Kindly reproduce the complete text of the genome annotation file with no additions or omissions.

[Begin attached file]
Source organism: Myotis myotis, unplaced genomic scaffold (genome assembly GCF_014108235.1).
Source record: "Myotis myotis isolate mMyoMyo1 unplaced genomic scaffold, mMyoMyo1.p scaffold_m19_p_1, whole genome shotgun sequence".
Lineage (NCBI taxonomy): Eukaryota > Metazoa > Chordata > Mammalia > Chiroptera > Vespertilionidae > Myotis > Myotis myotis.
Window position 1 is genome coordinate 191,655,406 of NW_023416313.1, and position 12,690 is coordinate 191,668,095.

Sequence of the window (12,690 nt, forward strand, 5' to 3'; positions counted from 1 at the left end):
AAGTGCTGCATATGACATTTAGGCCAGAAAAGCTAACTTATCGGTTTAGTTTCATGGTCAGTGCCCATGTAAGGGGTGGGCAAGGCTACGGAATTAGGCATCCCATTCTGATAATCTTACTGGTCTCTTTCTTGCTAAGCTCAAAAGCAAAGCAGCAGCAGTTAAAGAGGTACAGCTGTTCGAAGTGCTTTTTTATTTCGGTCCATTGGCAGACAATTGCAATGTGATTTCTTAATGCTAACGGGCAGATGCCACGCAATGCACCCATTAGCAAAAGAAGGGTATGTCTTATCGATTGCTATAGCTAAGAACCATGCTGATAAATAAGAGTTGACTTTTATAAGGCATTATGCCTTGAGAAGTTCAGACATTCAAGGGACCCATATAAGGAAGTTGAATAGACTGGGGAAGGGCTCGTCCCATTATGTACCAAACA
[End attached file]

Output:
Source organism: Myotis myotis, unplaced genomic scaffold (genome assembly GCF_014108235.1).
Source record: "Myotis myotis isolate mMyoMyo1 unplaced genomic scaffold, mMyoMyo1.p scaffold_m19_p_1, whole genome shotgun sequence".
Lineage (NCBI taxonomy): Eukaryota > Metazoa > Chordata > Mammalia > Chiroptera > Vespertilionidae > Myotis > Myotis myotis.
Window position 1 is genome coordinate 191,655,406 of NW_023416313.1, and position 12,690 is coordinate 191,668,095.

Sequence of the window (12,690 nt, forward strand, 5' to 3'; positions counted from 1 at the left end):
AAGTGCTGCATATGACATTTAGGCCAGAAAAGCTAACTTATCGGTTTAGTTTCATGGTCAGTGCCCATGTAAGGGGTGGGCAAGGCTACGGAATTAGGCATCCCATTCTGATAATCTTACTGGTCTCTTTCTTGCTAAGCTCAAAAGCAAAGCAGCAGCAGTTAAAGAGGTACAGCTGTTCGAAGTGCTTTTTTATTTCGGTCCATTGGCAGACAATTGCAATGTGATTTCTTAATGCTAACGGGCAGATGCCACGCAATGCACCCATTAGCAAAAGAAGGGTATGTCTTATCGATTGCTATAGCTAAGAACCATGCTGATAAATAAGAGTTGACTTTTATAAGGCATTATGCCTTGAGAAGTTCAGACATTCAAGGGACCCATATAAGGAAGTTGAATAGACTGGGGAAGGGCTCGTCCCATTATGTACCAAACA